Managing Water Resources in Developing Countries: South Africa As An Example for Policy And Regulation - page 02

 

In order to understand the South African experience it is important to have an understanding of the national policy context. The backdrop to all political and development activity is the new Constitution arrived at through a negotiated settlement and a Constitutional Assembly of elected persons developing the New Constitution (Carter and Howsam, 2004). In the water sector, the introduction of a Bill of Basic Human Rights in the Constitution both demanded and provided a mandate for far-reaching policy change. Numerous sections on equality, human dignity, the rights of children, and, in Section 29, "the right of every person to an environment which is not detrimental to his or her health or well being", required a move away from pre-1994 policies.

The broad policy framework of the new government adopted a new paradigm based on the belief that growth is dependent upon equity; that economic stability and investment confidence are not possible in the midst of poverty and its associated anguish, crime and social disorder; and that infrastructure development is in itself the creation of real assets and constitutes growth.

Historical Background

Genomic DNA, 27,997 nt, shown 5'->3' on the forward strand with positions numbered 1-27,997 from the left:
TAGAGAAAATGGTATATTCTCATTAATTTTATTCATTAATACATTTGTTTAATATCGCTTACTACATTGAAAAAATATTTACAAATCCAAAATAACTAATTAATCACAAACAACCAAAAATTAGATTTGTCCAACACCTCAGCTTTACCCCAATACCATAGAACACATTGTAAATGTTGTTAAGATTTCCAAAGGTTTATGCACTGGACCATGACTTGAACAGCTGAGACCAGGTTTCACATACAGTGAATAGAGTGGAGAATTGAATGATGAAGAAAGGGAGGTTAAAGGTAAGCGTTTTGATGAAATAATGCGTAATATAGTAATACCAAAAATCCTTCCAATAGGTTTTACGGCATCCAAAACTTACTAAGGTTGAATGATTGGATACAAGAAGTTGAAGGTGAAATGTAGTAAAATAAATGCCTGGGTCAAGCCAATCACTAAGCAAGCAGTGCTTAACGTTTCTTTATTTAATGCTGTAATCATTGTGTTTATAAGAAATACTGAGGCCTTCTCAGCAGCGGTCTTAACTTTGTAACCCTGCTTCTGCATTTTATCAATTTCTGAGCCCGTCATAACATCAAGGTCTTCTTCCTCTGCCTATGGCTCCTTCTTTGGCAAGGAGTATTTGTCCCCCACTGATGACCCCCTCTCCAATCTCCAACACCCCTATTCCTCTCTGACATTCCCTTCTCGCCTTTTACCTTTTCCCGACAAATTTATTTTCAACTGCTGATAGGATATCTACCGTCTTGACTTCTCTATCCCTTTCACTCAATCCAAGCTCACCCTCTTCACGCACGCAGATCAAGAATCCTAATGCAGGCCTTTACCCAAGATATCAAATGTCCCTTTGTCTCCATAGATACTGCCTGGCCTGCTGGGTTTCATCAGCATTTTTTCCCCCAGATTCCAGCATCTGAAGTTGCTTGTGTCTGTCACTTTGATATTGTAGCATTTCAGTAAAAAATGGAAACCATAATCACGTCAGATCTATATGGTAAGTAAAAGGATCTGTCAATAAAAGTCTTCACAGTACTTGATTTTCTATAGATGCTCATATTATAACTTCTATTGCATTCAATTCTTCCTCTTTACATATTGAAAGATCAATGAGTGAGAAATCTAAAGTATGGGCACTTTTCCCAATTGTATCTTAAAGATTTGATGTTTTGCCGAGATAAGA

South Africa is a semi-arid country with unevenly distributed rainfall (43% of the rain falls on 13% of the land), and with high annual variability and unpredictability (Figure 1). On average, only about 9% of the rainfall reaches the rivers, a small proportion compared to many other parts of the world. The total annual runoff from all rivers averages about 50150 million cubic metres. Because of flow variability and high evaporation, only about 33000 million cubic metres each year can be exploited economically using present methods. South Africa's major dams - there are more than 500 - have a combined storage capacity of more than half of the mean annual runoff. Virtually all the runoff from the interior plateau is commanded by large dams, and the undeveloped water resources lie mainly along the east coast. Remaining sites for large storage dams are less than ideal (DBSA, 2006).

In addition to surface water resources, about 5400 million cubic metres per year are obtainable on a sustainable basis from groundwater, which is distributed in a multitude of relatively small aquifer systems, often with low yields and of poor quality.

South Africa's general water situation compares relatively unfavourably with other countries in the world (UNESCO, 1999). Indicators compiled from an international study (Population Action International, 1993) categorise water availability for all purposes in terms of total annual renewable surface water per head of total population.

The categories are as follows:

Benchmark:  m3/person/year
> 1 700      Will suffer only occasional or local water problems
1 000 - 1 700 Periodic or regular water stress
500 - 1 000 Chronic water scarcity: lack of water begins to hamper economic development, and human health and welfare
< 500 Absolute scarcity